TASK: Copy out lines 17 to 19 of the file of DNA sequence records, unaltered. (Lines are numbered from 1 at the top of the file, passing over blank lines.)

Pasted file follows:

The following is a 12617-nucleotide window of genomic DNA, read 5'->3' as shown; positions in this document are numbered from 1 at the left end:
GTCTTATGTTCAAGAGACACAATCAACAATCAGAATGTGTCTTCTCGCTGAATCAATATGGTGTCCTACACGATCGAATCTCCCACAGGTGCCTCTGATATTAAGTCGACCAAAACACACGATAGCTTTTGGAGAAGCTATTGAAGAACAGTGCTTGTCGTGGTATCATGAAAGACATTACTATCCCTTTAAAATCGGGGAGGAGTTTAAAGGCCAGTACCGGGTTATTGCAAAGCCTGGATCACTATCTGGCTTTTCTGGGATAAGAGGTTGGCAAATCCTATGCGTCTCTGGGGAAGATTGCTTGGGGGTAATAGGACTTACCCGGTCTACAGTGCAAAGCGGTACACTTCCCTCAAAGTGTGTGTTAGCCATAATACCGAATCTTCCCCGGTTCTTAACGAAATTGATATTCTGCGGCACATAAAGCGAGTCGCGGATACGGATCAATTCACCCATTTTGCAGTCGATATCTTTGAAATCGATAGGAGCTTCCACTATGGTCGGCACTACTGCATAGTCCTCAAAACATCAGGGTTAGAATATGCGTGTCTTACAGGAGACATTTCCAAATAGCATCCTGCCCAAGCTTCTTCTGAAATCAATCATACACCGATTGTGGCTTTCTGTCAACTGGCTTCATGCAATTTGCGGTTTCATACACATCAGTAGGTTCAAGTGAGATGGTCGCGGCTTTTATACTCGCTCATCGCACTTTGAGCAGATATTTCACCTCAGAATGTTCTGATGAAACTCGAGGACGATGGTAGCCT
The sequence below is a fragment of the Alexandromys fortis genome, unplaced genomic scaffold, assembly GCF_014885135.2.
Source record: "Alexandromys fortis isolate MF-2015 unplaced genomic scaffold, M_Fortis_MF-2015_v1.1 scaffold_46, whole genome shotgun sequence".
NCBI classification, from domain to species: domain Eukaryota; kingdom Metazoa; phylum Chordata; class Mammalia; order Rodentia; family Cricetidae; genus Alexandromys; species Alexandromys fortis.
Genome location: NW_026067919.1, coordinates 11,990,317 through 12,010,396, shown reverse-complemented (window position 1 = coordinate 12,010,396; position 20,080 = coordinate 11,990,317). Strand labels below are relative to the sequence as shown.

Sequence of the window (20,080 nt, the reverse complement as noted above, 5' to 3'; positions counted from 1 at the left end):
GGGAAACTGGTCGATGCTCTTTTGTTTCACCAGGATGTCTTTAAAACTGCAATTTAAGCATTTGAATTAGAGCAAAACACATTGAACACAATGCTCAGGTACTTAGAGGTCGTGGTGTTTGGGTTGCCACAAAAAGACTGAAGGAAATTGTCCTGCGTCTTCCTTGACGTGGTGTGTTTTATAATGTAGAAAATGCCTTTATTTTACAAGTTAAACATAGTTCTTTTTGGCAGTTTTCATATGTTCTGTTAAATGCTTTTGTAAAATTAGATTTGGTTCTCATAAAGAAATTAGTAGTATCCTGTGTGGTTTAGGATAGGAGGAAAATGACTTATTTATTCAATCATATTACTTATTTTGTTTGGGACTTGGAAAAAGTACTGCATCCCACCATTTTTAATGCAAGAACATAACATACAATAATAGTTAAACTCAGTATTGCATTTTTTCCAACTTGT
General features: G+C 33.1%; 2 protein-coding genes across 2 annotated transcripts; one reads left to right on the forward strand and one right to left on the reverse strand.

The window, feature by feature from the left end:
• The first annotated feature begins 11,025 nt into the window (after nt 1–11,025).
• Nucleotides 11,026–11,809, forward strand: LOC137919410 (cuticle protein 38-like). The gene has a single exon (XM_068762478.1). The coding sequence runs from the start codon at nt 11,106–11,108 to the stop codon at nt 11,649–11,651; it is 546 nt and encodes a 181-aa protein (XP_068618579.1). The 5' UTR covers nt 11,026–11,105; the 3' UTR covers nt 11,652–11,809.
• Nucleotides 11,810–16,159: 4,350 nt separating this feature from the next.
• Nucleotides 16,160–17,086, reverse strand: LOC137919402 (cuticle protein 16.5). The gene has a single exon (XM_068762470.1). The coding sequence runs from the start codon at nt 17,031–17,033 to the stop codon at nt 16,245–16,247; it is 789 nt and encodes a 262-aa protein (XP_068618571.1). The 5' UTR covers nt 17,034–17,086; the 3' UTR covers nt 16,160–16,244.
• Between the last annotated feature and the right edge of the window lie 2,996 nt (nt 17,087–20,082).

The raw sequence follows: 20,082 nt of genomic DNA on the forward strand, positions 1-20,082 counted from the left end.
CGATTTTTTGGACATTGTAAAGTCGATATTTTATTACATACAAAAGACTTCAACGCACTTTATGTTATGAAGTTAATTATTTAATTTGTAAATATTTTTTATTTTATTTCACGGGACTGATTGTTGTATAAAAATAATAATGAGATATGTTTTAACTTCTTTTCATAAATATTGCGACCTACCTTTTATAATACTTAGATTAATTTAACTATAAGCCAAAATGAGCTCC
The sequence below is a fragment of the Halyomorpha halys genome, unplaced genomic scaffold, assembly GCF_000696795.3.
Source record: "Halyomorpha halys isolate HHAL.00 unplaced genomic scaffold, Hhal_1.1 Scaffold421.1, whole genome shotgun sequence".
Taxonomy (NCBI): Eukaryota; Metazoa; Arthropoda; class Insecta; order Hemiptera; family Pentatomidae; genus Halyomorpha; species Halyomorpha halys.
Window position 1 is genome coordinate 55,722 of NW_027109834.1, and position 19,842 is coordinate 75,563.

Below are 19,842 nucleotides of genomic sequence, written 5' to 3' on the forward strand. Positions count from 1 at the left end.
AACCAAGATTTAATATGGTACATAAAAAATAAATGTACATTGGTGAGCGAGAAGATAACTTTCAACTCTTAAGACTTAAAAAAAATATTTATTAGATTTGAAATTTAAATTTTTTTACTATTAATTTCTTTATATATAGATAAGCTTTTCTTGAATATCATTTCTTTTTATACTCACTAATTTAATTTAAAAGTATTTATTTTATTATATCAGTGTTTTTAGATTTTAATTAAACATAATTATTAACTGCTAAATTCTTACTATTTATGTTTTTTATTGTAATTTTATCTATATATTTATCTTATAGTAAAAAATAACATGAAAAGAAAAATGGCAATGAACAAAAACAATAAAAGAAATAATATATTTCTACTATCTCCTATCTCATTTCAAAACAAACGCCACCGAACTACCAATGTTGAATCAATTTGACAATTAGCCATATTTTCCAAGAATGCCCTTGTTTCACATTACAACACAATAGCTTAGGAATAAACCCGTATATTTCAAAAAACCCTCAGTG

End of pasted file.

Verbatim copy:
CGATTTTTTGGACATTGTAAAGTCGATATTTTATTACATACAAAAGACTTCAACGCACTTTATGTTATGAAGTTAATTATTTAATTTGTAAATATTTTTTATTTTATTTCACGGGACTGATTGTTGTATAAAAATAATAATGAGATATGTTTTAACTTCTTTTCATAAATATTGCGACCTACCTTTTATAATACTTAGATTAATTTAACTATAAGCCAAAATGAGCTCC
The sequence below is a fragment of the Halyomorpha halys genome, unplaced genomic scaffold, assembly GCF_000696795.3.
Source record: "Halyomorpha halys isolate HHAL.00 unplaced genomic scaffold, Hhal_1.1 Scaffold421.1, whole genome shotgun sequence".